The AQ-LCD17S-1's plastic chassis makes it look much like any other 17-inch LCD TV, while the PAN320 resides in an aluminum cabinet that looks rugged enough to survive at least a couple hours in a New York City subway station. Both come with waterproof remotes.
According to Joe Pantel, the PAN320 can take just about any punishment the outdoors can deliver, short of complete immersion in water. The AQ-LCD17S-1, though, can be completely submerged if you run some sealant around its DC input jack; for residents of coastal cities who worry about global warming, the two grand spent for this 17-incher is surely the safest possible investment in a TV.
Both TVs laughed off all my water attacks, whether delivered from my dog's upended water bowl or from a high-pressure nozzle'd garden hose. Nor were they fazed when I hurled shovelfuls of potting soil at them.
(Click on the image above to see our image torture gallery, where we slam the TV with water, fruit-punch, and fresh soil.)
Unfortunately, the weather in Los Angeles was unseasonably cool when I had the Aquatic AV set, so I didn't get a chance to test its heat resistance. After hearing Joe Pantel boast that his TV could survive anything outdoor temperatures ranging from -40°F to +140°F, I was glad I had his set on hand for a sunny spring day. The inside of the set can run much hotter, by the way: A digital meat thermometer I inserted into a screw-hole on the back of the PAN320 read 128°F, though the set's internal fans kept it cool enough to deliver a vivid, enjoyable picture.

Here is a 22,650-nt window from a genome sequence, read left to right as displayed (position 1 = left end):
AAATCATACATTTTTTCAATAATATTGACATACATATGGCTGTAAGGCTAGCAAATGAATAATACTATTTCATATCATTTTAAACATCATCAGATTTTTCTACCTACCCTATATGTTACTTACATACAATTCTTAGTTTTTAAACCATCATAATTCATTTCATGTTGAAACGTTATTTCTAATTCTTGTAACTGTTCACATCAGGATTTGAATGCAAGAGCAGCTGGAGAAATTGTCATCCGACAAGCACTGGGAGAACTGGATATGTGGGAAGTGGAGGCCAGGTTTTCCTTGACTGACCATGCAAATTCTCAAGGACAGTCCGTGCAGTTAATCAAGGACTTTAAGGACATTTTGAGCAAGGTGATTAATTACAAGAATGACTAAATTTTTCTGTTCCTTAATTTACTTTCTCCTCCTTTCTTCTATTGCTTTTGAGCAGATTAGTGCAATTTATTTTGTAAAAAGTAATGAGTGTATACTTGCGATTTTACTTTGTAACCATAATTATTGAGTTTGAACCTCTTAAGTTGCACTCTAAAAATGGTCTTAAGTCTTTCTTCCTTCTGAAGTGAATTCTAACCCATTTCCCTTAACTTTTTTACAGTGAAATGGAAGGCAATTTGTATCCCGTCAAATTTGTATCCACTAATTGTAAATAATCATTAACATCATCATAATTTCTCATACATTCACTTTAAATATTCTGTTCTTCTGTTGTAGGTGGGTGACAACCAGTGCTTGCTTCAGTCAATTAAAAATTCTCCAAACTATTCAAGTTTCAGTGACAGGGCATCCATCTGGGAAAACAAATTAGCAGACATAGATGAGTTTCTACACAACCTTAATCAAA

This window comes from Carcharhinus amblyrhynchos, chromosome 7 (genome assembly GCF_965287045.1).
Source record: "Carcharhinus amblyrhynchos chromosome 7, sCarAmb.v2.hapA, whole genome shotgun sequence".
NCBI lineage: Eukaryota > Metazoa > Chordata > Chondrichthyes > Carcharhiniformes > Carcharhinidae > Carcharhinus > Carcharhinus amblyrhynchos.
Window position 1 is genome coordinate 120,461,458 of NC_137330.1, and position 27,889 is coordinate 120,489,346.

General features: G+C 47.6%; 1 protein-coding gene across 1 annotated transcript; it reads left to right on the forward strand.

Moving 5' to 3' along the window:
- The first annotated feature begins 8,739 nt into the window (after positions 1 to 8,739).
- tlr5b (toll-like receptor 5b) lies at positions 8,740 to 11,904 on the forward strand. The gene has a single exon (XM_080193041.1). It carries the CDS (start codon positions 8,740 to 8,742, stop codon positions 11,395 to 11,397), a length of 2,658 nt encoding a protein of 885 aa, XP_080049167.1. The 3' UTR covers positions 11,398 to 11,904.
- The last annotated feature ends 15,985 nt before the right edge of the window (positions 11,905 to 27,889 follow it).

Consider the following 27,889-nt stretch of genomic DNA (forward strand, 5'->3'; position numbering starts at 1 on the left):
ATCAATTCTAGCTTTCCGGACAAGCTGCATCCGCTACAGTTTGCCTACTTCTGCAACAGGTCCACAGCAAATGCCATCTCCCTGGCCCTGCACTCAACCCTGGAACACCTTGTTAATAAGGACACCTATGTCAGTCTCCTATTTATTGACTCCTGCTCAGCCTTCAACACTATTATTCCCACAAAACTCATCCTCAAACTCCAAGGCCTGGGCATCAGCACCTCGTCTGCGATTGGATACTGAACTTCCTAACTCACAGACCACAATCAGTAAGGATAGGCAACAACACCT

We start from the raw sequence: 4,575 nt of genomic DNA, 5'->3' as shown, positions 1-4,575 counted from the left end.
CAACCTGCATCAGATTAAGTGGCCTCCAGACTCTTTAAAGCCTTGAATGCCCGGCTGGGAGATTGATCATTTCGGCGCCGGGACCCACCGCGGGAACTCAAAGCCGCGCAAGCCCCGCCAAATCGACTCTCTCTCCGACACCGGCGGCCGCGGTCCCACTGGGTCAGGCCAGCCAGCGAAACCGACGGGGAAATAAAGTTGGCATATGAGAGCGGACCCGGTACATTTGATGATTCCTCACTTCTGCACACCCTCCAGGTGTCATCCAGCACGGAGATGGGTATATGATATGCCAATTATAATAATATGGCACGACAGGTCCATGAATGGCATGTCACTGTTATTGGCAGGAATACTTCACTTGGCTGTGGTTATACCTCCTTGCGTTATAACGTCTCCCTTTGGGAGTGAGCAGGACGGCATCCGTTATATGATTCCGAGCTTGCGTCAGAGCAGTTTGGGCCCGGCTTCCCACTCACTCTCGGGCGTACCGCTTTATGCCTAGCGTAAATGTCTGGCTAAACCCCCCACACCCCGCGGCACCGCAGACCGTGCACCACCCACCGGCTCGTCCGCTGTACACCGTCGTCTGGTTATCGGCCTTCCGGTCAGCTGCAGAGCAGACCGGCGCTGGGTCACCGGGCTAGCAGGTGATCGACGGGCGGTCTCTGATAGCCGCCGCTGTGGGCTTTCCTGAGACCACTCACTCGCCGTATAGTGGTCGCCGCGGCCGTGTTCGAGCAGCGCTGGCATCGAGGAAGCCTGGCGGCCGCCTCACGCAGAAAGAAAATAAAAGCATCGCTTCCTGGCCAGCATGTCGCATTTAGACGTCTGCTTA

I did encounter one chink in the PAN320's armor, though. When I placed it in direct sunlight one morning, large gray blobs appeared in the LCD screen, making the image unwatchable. I turned the set 180 degrees so the screen faced away from the sun, and the blobs vanished in 2 to 3 minutes. According to Joe Pantel, this is a feature, not a bug - in extreme, direct ultraviolet light conditions, the crystals in some areas of the screen black out so they don't overheat. I had a hard time believing him when he insisted that this effect occurs only in certain high heat conditions when the sun is bearing directly on the screen. However, that afternoon, with the sun once again shining directly onto the screen, I encountered no black-outs at all. And even in the direct sunlight, the picture was still bright enough to watch. It did lose a lot of its contrast, but there was still enough for me to enjoy Star Wars, Episode III: Revenge of the Sith - a movie loaded with dark scenes that are tough to reproduce in brightly lit surroundings.
Speaking of picture quality, neither of these sets would give a Pioneer Kuro a run for its money, but that's not what they're intended for. Watching outdoors during the daytime, I found myself pushing the black level (brightness) settings far higher than I'd ever dared before, which left the picture without the contrast I'd expect indoors. But it didn't matter. I was sitting in my backyard in the middle of the day, enjoying a Diet Coke and a cigar while watching Revenge of the Sith for the umpteenth time. Sometimes, it's good to be an audio/video gear reviewer.
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